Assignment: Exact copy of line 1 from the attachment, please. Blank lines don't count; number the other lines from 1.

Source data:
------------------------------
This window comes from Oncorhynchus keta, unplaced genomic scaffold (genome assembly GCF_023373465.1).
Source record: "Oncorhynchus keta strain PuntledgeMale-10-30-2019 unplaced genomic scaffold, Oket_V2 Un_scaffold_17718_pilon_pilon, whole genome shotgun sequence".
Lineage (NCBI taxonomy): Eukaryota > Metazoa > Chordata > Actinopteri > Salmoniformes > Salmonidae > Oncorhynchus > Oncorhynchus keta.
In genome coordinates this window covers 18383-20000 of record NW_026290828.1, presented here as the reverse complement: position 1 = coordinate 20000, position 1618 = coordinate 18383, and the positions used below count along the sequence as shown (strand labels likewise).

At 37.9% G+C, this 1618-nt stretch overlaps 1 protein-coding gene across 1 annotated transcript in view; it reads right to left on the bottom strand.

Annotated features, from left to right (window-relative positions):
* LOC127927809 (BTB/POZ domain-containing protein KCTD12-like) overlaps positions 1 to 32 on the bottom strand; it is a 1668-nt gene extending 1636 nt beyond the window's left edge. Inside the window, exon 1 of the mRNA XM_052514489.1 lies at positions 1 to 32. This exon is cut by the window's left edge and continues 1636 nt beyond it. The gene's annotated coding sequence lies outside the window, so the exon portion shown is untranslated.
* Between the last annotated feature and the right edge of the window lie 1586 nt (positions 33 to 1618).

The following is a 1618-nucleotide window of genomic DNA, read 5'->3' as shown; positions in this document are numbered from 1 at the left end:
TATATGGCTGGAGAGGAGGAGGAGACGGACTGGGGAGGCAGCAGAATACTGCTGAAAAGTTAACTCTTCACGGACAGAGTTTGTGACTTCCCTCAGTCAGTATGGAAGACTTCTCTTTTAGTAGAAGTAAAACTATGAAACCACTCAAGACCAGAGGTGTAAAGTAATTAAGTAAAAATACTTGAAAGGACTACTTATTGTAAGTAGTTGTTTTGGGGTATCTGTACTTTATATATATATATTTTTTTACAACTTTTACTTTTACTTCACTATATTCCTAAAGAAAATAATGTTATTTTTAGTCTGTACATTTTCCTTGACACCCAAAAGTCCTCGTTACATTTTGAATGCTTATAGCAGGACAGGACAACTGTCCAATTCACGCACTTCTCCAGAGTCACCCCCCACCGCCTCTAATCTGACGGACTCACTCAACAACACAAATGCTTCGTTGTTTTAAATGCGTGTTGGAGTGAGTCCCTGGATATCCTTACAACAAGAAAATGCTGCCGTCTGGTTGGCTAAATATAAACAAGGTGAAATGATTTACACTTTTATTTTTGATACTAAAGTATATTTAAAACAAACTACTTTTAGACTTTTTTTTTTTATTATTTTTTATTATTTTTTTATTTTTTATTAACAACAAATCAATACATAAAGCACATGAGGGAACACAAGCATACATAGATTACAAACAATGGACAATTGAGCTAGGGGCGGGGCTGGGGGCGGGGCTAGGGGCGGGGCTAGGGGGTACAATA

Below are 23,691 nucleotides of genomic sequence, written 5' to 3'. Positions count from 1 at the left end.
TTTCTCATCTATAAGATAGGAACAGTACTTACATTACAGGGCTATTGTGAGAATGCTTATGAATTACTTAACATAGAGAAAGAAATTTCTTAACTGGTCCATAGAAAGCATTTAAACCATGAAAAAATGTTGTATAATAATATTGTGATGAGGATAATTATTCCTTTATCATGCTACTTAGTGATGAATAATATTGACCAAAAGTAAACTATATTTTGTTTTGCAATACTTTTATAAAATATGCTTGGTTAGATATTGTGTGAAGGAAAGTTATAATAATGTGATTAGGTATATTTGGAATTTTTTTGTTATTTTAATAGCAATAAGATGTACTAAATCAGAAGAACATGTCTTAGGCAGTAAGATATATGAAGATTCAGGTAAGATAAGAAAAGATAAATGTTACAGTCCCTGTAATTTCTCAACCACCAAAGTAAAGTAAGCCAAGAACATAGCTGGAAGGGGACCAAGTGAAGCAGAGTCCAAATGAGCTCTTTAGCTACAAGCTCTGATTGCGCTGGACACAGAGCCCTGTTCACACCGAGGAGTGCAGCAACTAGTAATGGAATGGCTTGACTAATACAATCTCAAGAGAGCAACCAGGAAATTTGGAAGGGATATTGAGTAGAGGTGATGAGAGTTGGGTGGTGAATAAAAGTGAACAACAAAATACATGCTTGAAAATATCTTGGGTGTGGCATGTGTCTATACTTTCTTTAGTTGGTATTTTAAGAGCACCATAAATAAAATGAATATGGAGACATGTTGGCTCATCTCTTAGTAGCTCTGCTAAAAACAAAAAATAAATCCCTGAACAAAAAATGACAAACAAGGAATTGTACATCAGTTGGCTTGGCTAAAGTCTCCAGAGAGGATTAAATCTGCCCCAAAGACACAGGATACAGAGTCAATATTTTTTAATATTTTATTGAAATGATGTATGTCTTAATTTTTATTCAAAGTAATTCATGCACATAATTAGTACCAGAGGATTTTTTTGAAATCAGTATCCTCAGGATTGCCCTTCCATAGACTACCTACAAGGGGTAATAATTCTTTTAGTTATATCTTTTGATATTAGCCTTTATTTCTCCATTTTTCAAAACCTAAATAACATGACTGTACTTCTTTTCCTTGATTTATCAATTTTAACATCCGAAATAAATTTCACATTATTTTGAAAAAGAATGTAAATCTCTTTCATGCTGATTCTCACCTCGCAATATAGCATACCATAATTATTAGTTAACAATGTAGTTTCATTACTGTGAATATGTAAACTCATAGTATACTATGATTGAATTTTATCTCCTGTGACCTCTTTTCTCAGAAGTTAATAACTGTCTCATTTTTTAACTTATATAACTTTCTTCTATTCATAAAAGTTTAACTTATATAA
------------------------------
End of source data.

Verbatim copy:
This window comes from Oncorhynchus keta, unplaced genomic scaffold (genome assembly GCF_023373465.1).